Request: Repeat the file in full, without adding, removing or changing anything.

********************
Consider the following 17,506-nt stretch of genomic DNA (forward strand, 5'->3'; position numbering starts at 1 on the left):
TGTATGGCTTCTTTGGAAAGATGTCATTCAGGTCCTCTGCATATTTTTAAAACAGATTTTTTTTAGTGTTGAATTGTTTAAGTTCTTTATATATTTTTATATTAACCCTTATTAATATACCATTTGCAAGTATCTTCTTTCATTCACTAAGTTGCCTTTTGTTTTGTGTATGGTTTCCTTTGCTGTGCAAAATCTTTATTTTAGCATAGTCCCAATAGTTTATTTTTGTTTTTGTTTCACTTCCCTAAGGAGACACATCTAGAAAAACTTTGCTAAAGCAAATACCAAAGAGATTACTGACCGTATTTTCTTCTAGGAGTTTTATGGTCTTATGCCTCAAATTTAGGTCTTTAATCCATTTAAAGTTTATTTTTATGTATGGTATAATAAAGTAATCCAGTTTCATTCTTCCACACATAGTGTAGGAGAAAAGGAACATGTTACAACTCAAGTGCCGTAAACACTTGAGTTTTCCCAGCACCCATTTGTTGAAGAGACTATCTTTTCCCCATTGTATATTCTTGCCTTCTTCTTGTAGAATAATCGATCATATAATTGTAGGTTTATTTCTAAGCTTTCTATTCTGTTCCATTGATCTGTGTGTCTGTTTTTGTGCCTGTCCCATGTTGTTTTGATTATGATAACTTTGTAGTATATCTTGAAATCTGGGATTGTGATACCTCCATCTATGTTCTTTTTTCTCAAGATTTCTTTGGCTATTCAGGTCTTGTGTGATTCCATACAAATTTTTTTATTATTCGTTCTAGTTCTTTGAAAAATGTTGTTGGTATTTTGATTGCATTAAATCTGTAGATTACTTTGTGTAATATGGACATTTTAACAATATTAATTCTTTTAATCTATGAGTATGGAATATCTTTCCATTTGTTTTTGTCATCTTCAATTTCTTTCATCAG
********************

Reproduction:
Consider the following 17,506-nt stretch of genomic DNA (forward strand, 5'->3'; position numbering starts at 1 on the left):
TGTATGGCTTCTTTGGAAAGATGTCATTCAGGTCCTCTGCATATTTTTAAAACAGATTTTTTTTAGTGTTGAATTGTTTAAGTTCTTTATATATTTTTATATTAACCCTTATTAATATACCATTTGCAAGTATCTTCTTTCATTCACTAAGTTGCCTTTTGTTTTGTGTATGGTTTCCTTTGCTGTGCAAAATCTTTATTTTAGCATAGTCCCAATAGTTTATTTTTGTTTTTGTTTCACTTCCCTAAGGAGACACATCTAGAAAAACTTTGCTAAAGCAAATACCAAAGAGATTACTGACCGTATTTTCTTCTAGGAGTTTTATGGTCTTATGCCTCAAATTTAGGTCTTTAATCCATTTAAAGTTTATTTTTATGTATGGTATAATAAAGTAATCCAGTTTCATTCTTCCACACATAGTGTAGGAGAAAAGGAACATGTTACAACTCAAGTGCCGTAAACACTTGAGTTTTCCCAGCACCCATTTGTTGAAGAGACTATCTTTTCCCCATTGTATATTCTTGCCTTCTTCTTGTAGAATAATCGATCATATAATTGTAGGTTTATTTCTAAGCTTTCTATTCTGTTCCATTGATCTGTGTGTCTGTTTTTGTGCCTGTCCCATGTTGTTTTGATTATGATAACTTTGTAGTATATCTTGAAATCTGGGATTGTGATACCTCCATCTATGTTCTTTTTTCTCAAGATTTCTTTGGCTATTCAGGTCTTGTGTGATTCCATACAAATTTTTTTATTATTCGTTCTAGTTCTTTGAAAAATGTTGTTGGTATTTTGATTGCATTAAATCTGTAGATTACTTTGTGTAATATGGACATTTTAACAATATTAATTCTTTTAATCTATGAGTATGGAATATCTTTCCATTTGTTTTTGTCATCTTCAATTTCTTTCATCAG